If she has a chance to compete for the win herself, Cromwell will take it, but she’s predominately forged a path as a road captain and super domestique. The pressure isn’t necessarily on her to win. However, she holds herself to the same exacting standard as that of champions.
“You can be a support rider and be there until the finale and it’s exciting but if you’re a support rider and getting dropped as soon as it gets hard it’s not good for you and it’s also not beneficial for the team,” she says.
“I had a period where that’s where I was at, and it was just kind of searching for myself and looking for ways to mix it up or change things,” she says. “Step by step it gradually happened. I obviously got more stability in my life, personal life, and stuff, and that made me more calm, less stressed, and everything else just followed.”
Cromwell opened her 2022 campaign at Strade Bianche and got stuck into the spring classics from there, competing at the Three Days of De Panne, Gent-Wevelgem, Tour of Flanders, Amstel Gold Race and Roubaix.
In Roubaix especially the revived Cromwell accomplished what she had been striving for — riding deep into the final of a race in support of a teammate. Chabbey finished in the first group behind solo victor Longo Borghini, with Cromwell crossing the line in the third select group.
It was in a race, no less, that the Olympian, at the outset of the rain-soaked inaugural edition last October, didn’t initially think was for her, before she finished 29th behind winner Lizzie Deignan (Trek-Segafredo), and at the end of a season disrupted by the COVID-19 pandemic.
“Somehow, I managed to dodge all the recons throughout the time because whenever it came time to do my recon the racing got cancelled so I never actually rode the cobbles until, like, three days before,” Cromwell recalls.
“And as people who have ridden will tell you, Roubaix cobbles are very different to the Belgium cobbles. So, my first impression was, okay, yeah, I’ll get through this, tick this race off, say I’ve done it, and probably not want to do it again because my first [impression] was yeah, these cobbles aren’t fun, they’re hard and I’m a smaller rider so technically I’m not the right build.”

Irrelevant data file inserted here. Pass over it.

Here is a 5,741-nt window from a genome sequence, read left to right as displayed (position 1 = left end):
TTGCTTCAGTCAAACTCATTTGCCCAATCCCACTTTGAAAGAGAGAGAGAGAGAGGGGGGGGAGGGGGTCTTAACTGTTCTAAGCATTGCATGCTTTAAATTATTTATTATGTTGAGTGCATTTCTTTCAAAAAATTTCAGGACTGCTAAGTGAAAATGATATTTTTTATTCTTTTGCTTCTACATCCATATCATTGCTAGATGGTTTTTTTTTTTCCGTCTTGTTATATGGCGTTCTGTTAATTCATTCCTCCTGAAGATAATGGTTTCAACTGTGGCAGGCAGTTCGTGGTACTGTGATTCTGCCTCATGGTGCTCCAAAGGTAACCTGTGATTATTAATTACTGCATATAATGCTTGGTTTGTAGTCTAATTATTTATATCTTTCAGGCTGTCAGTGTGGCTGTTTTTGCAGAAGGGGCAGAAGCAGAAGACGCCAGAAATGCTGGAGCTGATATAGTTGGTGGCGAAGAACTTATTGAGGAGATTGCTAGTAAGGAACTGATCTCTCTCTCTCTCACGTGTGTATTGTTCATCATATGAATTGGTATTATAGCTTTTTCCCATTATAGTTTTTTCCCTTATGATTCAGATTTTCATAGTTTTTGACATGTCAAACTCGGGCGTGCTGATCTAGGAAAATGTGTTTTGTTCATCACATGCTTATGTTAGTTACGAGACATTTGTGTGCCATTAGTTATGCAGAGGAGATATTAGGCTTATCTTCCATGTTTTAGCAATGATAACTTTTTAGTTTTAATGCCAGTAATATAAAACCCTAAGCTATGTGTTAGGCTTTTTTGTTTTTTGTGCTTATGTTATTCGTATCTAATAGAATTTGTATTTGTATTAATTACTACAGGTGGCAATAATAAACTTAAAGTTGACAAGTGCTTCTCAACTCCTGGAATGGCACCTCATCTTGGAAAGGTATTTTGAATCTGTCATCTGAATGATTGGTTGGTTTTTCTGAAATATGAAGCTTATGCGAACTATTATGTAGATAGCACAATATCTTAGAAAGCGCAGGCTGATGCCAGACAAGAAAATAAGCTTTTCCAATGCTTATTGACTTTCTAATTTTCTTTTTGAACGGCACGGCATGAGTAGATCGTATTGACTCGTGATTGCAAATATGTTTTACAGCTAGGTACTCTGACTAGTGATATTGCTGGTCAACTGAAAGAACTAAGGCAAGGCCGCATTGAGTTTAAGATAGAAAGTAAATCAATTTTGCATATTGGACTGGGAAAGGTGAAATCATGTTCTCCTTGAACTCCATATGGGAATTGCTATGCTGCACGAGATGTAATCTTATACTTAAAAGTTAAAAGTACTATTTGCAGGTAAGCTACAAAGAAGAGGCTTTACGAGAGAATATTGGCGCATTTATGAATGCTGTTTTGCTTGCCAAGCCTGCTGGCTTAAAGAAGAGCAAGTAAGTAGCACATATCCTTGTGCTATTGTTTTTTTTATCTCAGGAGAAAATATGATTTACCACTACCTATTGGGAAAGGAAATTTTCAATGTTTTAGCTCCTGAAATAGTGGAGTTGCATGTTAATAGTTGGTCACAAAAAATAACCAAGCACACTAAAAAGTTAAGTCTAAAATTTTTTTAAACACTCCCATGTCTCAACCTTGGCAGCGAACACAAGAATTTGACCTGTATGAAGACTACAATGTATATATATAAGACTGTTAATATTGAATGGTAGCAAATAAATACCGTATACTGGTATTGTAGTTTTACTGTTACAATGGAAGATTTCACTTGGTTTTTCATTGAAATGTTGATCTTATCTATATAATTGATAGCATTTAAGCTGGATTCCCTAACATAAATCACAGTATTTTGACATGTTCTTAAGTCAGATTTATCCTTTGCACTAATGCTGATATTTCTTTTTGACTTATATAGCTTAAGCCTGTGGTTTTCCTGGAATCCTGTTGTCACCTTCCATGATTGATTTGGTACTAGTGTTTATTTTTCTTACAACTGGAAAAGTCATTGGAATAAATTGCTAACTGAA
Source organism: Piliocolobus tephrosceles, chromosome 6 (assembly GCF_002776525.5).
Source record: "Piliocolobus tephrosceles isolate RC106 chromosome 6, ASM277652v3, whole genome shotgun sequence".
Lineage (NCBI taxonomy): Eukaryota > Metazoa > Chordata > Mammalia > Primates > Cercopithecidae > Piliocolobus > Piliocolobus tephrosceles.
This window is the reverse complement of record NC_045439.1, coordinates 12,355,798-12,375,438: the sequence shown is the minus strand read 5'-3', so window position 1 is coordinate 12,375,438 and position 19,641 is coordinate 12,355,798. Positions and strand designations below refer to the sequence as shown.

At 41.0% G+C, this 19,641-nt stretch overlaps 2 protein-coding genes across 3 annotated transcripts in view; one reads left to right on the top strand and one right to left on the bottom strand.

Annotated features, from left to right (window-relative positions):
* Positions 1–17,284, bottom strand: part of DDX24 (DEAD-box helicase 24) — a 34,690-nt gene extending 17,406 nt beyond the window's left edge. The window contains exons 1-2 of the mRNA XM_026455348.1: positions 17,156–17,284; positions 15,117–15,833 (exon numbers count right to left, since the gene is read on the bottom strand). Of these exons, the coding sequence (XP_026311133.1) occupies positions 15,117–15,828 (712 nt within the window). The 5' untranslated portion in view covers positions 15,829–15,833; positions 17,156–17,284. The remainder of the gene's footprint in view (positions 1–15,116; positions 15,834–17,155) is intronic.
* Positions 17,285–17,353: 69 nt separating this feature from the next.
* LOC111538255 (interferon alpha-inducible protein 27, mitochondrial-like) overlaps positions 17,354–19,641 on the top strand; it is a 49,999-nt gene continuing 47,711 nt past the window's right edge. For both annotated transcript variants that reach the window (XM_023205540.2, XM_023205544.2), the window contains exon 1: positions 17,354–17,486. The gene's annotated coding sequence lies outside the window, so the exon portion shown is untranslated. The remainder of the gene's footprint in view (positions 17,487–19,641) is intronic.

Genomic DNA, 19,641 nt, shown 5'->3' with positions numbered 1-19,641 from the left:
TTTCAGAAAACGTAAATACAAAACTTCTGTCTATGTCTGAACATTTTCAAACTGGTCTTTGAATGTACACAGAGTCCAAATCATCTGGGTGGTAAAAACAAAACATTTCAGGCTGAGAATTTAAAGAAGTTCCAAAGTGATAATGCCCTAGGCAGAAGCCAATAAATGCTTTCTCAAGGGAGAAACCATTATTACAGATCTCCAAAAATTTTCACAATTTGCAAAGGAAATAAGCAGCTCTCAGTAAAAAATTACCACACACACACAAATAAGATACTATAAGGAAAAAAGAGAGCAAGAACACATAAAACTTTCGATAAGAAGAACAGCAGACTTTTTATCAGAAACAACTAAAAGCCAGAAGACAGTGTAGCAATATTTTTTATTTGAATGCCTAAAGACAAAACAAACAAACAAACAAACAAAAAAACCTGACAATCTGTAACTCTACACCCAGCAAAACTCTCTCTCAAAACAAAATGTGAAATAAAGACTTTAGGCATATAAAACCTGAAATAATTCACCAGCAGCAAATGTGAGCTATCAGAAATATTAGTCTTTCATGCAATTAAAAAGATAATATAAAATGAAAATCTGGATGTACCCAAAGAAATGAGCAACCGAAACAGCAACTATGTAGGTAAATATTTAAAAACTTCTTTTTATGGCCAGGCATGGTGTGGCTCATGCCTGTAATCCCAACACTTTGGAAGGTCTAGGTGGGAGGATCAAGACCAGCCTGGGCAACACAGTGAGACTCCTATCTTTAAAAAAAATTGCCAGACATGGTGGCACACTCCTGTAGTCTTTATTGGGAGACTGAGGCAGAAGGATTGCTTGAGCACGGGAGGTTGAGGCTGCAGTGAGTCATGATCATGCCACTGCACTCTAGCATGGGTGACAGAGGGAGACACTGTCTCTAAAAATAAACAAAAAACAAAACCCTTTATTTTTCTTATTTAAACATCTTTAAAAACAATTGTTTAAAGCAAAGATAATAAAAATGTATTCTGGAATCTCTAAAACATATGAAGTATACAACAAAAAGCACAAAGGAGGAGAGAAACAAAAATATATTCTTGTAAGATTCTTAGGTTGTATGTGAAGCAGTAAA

“Fast forward to the race,” Cromwell continues, “and I did quite OK. I was able to use my technical craft to get far enough.”
“We got given the hardest of conditions for the very first edition to really say this is Roubaix in all its glory, with the rain and the mud, but I dodged all the early crashes,” she says. “I was in that first front group chasing Lizzie and it was only that I got caught behind one crash at one point that I lost it from the front. After that I was like, actually, maybe it could be one when I’m a bit fresh, because it was obviously the last race of the season, for me, so you’re mentally fatigued, I was like maybe I could have another crack at this and see what we can do when you’re a bit fresher.”
The performance has played into this season. Cromwell regained confidence and her entry into gravel racing, which she will focus on in May, competing in America at events including the Belgian Waffle Ride and Grinduro, before returning to Europe, has also helped to alleviate the stress of the Women’s WorldTour, as well as with physical conditioning.
“It was seeing progression,” she says. “I think that’s what it was. I started seeing progression so then you get more confident that you can go that bit further and then everything just rolls on and next thing you are the one there in the finals doing the attacks with your teammates, doing the lead-outs. And that’s why we race, because we want to be part of fighting to the finish line.”